Robert Zoellick’s article in Foreign Affairs “Why We Still Need the World Bank” http://www.foreignaffairs.com/articles/137243/robert-b-zoellick/why-we-still-need-the-world-bank was intended to be a flattering account of the Bank’s achievements during his time as its president. Correlation is not, of course, causality, but as the World Bank’s Board gets ready to select his successor from a shortlist of three nominees, it’s time to look more closely at what’s missing. Continue reading
Although the speculation has already started about possible candidates to replace Robert Zoellick, and he and his surrogates are already trying to reframe his 4 1/2 years at the Bank, it’s important to remember what the process is.
PIMCO’s Mohamed el-Irian, hardly a disinterested observer, rightly points out in a February 17 Washington Post op-ed that whoever is chosen will have more legitimacy if the Board undertakes appropriate due diligence and a transparent, maybe even public process. Continue reading
Two of the heavyweights in economic journalism have written editorials criticising the convention that sees the US traditionally choosing the World Bank president. The Financial Times and Bloomberg are not commonly known for their strident calls for justice. If anything their stance illustrates quite how absurdly anachronistic the convention looks today.
Bloomberg says that:
That custom has outlived any semblance of propriety. The White House should think again … This cozy arrangement, always lacking in legitimacy, was once defensible as a practical matter. It’s telling that nobody any longer even attempts such a defense. The arrangement is rightly seen as an affront to Brazil, China, India and the other fast-growing developing economies. It’s also inimical to the very idea of international cooperation on terms of mutual respect — and not just for the countries excluded from any say in the matter. Continue reading
Timothy Geithner said yesterday that Washington would put forward a candidate “in the coming weeks”. But with Hillary Clinton seemingly ruling herself out of the race there are more questions than answers on who will be Obama’s candidate.
Larry Summers was together with Hillary Clinton the most mentioned contender, but selecting someone who proposed dumping toxic waste in poor countries does not seem to help the purpose of improving the Bank’s legitimacy in the developing world. Unless Obama wants to ignore this detail the two initial contenders for the Bank’s leadership would be ruled out even before the selection process starts. Continue reading
The coming weeks will see much media focus on possible candidates, from the toxic Larry Summers to the ever-present Trevor Manuel. But already comments from senior figures in governments are illustrating that it is the process of selection that really counts.
US Treasury Secretary Timothy Geitner said yesterday that:
It is very important that we continue to have strong, effective leadership of this important institution, and in the coming weeks, we plan to put forward a candidate with the experience and requisite qualities to take this institution forward
Choosing his words carefully he said that the US wanted the Bank board to follow an “open and expeditious” process. Note there was no mention of a “transparent”, “merit-based” or “fair” process. It’s in these moments that the choice of adjective becomes a political act, with serious implications. Continue reading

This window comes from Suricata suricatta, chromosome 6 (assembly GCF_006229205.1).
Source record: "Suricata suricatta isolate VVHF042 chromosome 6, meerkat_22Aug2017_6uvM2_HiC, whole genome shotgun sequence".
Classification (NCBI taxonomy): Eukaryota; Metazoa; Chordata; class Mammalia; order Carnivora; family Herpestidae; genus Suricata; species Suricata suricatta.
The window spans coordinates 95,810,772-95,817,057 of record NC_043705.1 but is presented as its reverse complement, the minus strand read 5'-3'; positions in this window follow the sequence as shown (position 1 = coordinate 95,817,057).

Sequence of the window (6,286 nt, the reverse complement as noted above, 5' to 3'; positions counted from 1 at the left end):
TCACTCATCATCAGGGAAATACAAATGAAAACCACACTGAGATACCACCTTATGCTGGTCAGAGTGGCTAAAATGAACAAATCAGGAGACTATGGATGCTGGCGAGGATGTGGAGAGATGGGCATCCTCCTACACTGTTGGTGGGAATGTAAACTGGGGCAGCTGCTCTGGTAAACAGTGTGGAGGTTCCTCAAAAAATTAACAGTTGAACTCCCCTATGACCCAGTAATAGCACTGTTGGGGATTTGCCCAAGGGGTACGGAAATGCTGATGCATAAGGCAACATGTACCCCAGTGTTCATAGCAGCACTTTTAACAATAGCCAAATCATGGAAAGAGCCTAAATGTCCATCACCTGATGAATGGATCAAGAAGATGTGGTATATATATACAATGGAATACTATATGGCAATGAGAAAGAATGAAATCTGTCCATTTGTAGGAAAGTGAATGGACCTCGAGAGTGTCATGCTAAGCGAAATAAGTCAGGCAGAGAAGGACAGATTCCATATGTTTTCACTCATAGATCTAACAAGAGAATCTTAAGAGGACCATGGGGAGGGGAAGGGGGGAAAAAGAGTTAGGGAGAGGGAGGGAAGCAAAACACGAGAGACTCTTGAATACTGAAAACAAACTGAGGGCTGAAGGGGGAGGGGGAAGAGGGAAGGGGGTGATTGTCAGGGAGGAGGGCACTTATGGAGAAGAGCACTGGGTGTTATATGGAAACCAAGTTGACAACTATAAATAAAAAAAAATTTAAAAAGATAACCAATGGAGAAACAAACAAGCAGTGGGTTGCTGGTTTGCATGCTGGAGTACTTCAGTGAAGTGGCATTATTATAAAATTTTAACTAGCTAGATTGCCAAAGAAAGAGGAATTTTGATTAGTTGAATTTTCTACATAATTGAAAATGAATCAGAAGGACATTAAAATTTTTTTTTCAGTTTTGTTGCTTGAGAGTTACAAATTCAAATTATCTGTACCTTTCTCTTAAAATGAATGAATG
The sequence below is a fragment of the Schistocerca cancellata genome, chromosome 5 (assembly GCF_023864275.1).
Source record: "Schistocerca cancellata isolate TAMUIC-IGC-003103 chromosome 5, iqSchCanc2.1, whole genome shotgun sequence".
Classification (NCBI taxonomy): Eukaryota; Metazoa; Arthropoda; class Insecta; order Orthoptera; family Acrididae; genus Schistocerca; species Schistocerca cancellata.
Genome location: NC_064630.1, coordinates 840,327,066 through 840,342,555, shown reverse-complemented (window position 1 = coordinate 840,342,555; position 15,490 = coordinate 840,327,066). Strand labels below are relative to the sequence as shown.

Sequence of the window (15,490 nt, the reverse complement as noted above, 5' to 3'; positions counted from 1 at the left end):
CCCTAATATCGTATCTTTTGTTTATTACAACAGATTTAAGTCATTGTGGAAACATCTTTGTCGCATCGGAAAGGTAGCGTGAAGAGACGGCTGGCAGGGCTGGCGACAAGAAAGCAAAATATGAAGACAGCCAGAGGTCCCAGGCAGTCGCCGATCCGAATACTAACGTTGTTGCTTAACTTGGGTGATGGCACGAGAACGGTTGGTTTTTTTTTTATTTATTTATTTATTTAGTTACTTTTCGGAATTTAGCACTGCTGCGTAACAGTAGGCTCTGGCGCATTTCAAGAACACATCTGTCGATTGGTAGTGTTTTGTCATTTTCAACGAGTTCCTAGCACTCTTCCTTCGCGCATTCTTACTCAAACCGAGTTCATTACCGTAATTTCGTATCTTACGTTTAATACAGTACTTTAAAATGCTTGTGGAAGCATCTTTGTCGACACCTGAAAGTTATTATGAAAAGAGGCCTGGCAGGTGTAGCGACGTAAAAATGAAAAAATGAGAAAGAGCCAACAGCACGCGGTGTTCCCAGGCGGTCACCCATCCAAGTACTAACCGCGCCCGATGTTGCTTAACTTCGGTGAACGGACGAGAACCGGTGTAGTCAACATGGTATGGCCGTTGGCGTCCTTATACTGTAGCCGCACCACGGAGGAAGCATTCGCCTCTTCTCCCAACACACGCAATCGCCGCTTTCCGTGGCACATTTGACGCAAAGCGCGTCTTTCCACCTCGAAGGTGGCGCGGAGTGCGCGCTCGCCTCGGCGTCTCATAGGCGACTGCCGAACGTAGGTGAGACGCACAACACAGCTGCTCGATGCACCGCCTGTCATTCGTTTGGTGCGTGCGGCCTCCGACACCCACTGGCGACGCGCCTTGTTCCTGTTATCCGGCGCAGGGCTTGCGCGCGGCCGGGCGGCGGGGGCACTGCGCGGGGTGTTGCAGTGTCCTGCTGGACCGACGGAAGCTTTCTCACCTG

Robert Zoellick, the only neo-con who survived the Bush era because he left in time , has just announced that he will step down from the top job in the World Bank, and not look for a new term in 1818 H street in Washington.
This move, already in the air given the ambition of the democrats not to leave a Republican-appointee in place for a second term at the World Bank, renews again the well known saga about the appointment of next Bank president: again an American politician or banker? Or for the first time ever since Bretton Woods in 1944 will a non-American citizen be allowed to head the institution?
Despite the whole debate and new commitment to a procedure for a transparent and merit-based selection process to find the best candidate for the top job of the IMF, the Europeans gave a bad example in 2011 by forcing through Madame Lagarde at a time of profound crisis in “old Europe”. Hence the need for European governments to be sure that the IMF will intervene in case of a show down of the Eurozone. This is quite understandable for a bunch of countries who are not able even to decide among themselves about how to help each other out of the crisis. Continue reading
Increased rumours this week proved to be right as Zoellick just announced today that he will step down at the end of his first term as World Bank president, on 30 June. Reacting to the announcement, a global coalition of campaigners has issued an open letter to World Bank governors calling for an open and merit-based process to elect the next Bank president, and for developing countries to determine the selection: Continue reading
The US has monopolised the Bank presidency since 1944, but leadership selection at the International Financial Institutions is becoming increasingly contested. There have been repeated promises by the Bank to open up the process and select candidates based on merit, in a fair and transparent way. As developing countries become increasingly confident and assertive this could be the year that sees the emergence of a real challenge against the US hold over the position.
But who would the credible candidates be? Below are nine heavy-weight possible candidates from developing countries. Who do you think would be the best for the job?Sorry, there are no polls available at the moment.